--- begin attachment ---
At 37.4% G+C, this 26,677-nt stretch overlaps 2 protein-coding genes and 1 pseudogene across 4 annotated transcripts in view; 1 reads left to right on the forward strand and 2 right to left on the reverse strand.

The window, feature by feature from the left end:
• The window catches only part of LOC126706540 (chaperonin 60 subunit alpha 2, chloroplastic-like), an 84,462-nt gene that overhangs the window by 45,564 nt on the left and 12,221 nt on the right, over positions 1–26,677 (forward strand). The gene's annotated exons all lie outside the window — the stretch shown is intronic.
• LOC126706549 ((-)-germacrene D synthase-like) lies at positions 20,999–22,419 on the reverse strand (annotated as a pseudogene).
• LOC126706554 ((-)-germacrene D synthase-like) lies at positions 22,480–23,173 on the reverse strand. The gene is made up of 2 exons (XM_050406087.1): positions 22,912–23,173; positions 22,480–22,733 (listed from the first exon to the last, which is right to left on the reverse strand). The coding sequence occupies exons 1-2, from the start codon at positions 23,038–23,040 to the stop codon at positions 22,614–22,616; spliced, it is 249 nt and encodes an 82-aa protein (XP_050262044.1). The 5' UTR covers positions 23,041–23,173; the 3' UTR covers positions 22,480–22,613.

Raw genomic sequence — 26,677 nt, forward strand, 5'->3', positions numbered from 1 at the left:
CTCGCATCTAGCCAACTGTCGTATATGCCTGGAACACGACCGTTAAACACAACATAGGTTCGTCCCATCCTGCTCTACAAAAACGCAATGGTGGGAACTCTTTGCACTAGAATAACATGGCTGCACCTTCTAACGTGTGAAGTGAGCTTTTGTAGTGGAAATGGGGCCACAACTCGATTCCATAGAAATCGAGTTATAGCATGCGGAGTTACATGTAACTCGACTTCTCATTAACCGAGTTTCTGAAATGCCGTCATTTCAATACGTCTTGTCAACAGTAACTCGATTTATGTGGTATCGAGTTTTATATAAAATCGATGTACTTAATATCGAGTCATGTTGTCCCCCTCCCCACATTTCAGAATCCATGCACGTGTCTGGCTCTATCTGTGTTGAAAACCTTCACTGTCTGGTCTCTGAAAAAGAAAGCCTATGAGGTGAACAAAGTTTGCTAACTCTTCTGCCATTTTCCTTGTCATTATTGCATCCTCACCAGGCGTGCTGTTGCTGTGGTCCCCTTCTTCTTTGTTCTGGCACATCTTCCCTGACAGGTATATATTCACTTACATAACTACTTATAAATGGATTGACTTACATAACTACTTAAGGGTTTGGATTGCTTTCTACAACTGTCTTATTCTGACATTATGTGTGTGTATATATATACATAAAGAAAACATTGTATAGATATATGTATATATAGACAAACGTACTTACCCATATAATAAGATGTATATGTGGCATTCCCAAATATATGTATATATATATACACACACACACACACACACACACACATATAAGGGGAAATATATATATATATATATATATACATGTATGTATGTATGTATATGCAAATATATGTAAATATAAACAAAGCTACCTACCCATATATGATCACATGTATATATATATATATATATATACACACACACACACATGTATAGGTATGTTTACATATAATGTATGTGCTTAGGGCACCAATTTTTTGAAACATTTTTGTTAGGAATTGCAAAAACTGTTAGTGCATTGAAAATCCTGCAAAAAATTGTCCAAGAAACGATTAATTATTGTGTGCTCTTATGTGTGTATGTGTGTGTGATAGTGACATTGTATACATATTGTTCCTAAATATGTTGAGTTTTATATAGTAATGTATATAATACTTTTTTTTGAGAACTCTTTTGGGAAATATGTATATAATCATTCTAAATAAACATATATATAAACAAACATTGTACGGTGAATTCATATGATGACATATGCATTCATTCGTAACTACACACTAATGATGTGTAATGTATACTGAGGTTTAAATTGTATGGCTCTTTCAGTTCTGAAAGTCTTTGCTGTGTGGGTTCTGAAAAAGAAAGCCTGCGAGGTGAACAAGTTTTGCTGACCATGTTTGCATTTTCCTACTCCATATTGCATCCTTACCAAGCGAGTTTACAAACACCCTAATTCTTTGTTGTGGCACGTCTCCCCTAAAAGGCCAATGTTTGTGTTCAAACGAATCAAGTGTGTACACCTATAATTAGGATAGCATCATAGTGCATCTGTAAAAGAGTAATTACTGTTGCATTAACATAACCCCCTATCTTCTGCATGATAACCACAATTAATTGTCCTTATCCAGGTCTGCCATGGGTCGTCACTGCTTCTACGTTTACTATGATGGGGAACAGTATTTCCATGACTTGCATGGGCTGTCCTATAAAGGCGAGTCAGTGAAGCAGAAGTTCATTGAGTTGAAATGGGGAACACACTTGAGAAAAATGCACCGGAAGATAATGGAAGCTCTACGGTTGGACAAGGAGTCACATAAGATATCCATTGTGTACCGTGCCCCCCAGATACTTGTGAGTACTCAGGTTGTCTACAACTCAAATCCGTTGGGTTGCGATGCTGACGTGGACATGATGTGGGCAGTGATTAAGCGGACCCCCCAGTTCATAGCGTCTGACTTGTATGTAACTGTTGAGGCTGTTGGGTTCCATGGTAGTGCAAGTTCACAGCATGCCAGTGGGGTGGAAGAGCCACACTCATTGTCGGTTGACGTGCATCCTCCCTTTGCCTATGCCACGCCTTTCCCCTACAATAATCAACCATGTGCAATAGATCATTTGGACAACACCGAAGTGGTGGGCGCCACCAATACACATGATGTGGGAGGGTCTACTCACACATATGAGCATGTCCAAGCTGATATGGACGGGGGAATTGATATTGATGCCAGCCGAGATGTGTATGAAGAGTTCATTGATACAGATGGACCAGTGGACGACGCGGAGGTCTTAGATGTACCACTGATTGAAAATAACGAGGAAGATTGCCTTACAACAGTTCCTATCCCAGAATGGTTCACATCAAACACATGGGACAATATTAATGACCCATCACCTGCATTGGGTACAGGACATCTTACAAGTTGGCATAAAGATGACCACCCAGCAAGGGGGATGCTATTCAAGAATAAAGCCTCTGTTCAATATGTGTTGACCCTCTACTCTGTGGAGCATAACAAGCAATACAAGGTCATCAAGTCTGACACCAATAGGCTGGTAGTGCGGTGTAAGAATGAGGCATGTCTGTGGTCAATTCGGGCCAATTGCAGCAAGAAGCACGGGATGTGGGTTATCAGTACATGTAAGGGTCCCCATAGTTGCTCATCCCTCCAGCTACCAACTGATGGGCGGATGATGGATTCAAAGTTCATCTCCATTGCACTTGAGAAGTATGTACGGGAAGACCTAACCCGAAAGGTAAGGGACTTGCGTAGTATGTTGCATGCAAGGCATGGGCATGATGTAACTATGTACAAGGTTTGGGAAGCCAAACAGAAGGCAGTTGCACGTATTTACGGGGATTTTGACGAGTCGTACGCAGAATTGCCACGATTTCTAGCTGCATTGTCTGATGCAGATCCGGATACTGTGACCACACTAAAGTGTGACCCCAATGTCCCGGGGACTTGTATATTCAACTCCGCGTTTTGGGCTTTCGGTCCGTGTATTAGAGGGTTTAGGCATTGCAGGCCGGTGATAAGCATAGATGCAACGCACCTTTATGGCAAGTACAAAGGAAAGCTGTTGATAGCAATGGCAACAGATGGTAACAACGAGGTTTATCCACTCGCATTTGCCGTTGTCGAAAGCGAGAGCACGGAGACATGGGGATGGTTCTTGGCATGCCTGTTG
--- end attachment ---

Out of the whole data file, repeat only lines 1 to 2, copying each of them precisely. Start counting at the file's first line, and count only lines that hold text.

At 37.4% G+C, this 26,677-nt stretch overlaps 2 protein-coding genes and 1 pseudogene across 4 annotated transcripts in view; 1 reads left to right on the forward strand and 2 right to left on the reverse strand.

The window, feature by feature from the left end: